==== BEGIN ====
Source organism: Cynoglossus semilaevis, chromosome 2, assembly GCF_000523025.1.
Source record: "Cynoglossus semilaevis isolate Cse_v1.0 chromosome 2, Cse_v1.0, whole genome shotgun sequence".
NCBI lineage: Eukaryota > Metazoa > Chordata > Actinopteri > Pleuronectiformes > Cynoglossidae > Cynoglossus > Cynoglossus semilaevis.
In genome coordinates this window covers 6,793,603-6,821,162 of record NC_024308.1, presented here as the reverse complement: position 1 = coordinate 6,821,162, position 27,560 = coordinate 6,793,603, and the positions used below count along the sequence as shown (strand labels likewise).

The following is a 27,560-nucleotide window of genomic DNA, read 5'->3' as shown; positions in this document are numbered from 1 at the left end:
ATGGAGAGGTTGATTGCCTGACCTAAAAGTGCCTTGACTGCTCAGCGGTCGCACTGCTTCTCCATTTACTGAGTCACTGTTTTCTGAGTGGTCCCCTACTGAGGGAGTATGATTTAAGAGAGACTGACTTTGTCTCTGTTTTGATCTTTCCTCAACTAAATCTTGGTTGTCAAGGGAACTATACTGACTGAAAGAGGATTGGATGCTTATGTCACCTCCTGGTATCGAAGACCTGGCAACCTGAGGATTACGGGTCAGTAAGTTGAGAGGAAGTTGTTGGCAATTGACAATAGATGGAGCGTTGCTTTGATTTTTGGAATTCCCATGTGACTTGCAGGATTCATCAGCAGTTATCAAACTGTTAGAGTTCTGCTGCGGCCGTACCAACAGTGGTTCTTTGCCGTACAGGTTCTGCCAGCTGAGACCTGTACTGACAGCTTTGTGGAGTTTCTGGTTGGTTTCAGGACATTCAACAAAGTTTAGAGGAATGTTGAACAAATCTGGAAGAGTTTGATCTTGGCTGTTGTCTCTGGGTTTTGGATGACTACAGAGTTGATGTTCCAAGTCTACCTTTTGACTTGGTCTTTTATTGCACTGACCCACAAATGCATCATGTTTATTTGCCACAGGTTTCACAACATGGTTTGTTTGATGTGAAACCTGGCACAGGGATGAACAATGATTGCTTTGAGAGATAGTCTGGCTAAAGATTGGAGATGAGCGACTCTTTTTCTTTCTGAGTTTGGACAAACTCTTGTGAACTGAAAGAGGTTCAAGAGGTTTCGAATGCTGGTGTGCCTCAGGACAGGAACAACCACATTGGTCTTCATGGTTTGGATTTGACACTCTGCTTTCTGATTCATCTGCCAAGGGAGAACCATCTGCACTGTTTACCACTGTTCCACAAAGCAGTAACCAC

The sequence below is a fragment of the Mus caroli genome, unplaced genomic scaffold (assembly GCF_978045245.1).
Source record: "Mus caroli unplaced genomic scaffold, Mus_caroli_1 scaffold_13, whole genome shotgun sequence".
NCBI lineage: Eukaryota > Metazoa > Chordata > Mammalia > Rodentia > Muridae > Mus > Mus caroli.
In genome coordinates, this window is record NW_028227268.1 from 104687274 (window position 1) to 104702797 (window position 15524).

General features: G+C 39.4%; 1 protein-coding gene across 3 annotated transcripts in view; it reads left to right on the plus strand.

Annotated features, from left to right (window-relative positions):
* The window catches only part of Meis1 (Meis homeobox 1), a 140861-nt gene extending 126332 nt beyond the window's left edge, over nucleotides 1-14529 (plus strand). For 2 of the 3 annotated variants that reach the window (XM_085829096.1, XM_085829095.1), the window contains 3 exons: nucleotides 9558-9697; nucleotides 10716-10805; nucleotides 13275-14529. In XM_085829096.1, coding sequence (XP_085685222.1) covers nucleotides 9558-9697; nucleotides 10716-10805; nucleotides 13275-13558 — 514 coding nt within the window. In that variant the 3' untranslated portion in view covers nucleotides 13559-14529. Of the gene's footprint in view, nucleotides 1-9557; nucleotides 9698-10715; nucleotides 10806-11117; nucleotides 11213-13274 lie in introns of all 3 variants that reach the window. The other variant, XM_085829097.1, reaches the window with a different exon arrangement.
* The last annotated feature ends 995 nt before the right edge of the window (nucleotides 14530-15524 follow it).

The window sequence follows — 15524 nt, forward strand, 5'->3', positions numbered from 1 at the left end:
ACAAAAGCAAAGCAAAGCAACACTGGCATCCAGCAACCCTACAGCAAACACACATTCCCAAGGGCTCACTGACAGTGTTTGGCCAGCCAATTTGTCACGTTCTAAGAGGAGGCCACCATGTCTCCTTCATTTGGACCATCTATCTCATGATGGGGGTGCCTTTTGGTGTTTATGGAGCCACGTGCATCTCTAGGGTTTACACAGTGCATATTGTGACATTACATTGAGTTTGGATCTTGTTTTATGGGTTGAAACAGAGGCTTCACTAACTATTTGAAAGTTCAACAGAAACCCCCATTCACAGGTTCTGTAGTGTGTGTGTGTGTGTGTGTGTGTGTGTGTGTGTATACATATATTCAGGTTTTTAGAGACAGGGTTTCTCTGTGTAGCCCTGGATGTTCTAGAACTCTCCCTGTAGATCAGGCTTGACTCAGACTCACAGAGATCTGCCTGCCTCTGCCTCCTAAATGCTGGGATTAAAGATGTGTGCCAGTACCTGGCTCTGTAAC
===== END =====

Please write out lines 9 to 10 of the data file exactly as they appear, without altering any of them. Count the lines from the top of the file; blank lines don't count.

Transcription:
NCBI lineage: Eukaryota > Metazoa > Chordata > Mammalia > Rodentia > Muridae > Mus > Mus caroli.
In genome coordinates, this window is record NW_028227268.1 from 104687274 (window position 1) to 104702797 (window position 15524).